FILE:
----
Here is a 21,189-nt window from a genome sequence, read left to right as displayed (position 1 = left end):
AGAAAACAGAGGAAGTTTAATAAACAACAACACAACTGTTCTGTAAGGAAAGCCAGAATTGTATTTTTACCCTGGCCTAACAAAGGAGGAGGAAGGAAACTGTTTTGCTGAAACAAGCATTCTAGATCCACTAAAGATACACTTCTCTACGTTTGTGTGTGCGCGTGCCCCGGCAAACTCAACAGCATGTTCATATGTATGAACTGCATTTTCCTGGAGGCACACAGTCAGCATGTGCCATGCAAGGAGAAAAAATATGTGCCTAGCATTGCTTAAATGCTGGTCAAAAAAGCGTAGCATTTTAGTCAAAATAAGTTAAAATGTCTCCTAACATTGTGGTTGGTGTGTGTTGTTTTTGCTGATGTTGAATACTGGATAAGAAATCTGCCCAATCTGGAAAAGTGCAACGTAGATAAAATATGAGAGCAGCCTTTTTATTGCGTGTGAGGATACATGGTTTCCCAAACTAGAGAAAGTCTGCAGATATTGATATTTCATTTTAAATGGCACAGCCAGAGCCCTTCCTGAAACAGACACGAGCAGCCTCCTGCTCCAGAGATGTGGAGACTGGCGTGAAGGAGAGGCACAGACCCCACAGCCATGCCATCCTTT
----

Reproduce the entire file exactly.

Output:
Here is a 21,189-nt window from a genome sequence, read left to right as displayed (position 1 = left end):
AGAAAACAGAGGAAGTTTAATAAACAACAACACAACTGTTCTGTAAGGAAAGCCAGAATTGTATTTTTACCCTGGCCTAACAAAGGAGGAGGAAGGAAACTGTTTTGCTGAAACAAGCATTCTAGATCCACTAAAGATACACTTCTCTACGTTTGTGTGTGCGCGTGCCCCGGCAAACTCAACAGCATGTTCATATGTATGAACTGCATTTTCCTGGAGGCACACAGTCAGCATGTGCCATGCAAGGAGAAAAAATATGTGCCTAGCATTGCTTAAATGCTGGTCAAAAAAGCGTAGCATTTTAGTCAAAATAAGTTAAAATGTCTCCTAACATTGTGGTTGGTGTGTGTTGTTTTTGCTGATGTTGAATACTGGATAAGAAATCTGCCCAATCTGGAAAAGTGCAACGTAGATAAAATATGAGAGCAGCCTTTTTATTGCGTGTGAGGATACATGGTTTCCCAAACTAGAGAAAGTCTGCAGATATTGATATTTCATTTTAAATGGCACAGCCAGAGCCCTTCCTGAAACAGACACGAGCAGCCTCCTGCTCCAGAGATGTGGAGACTGGCGTGAAGGAGAGGCACAGACCCCACAGCCATGCCATCCTTT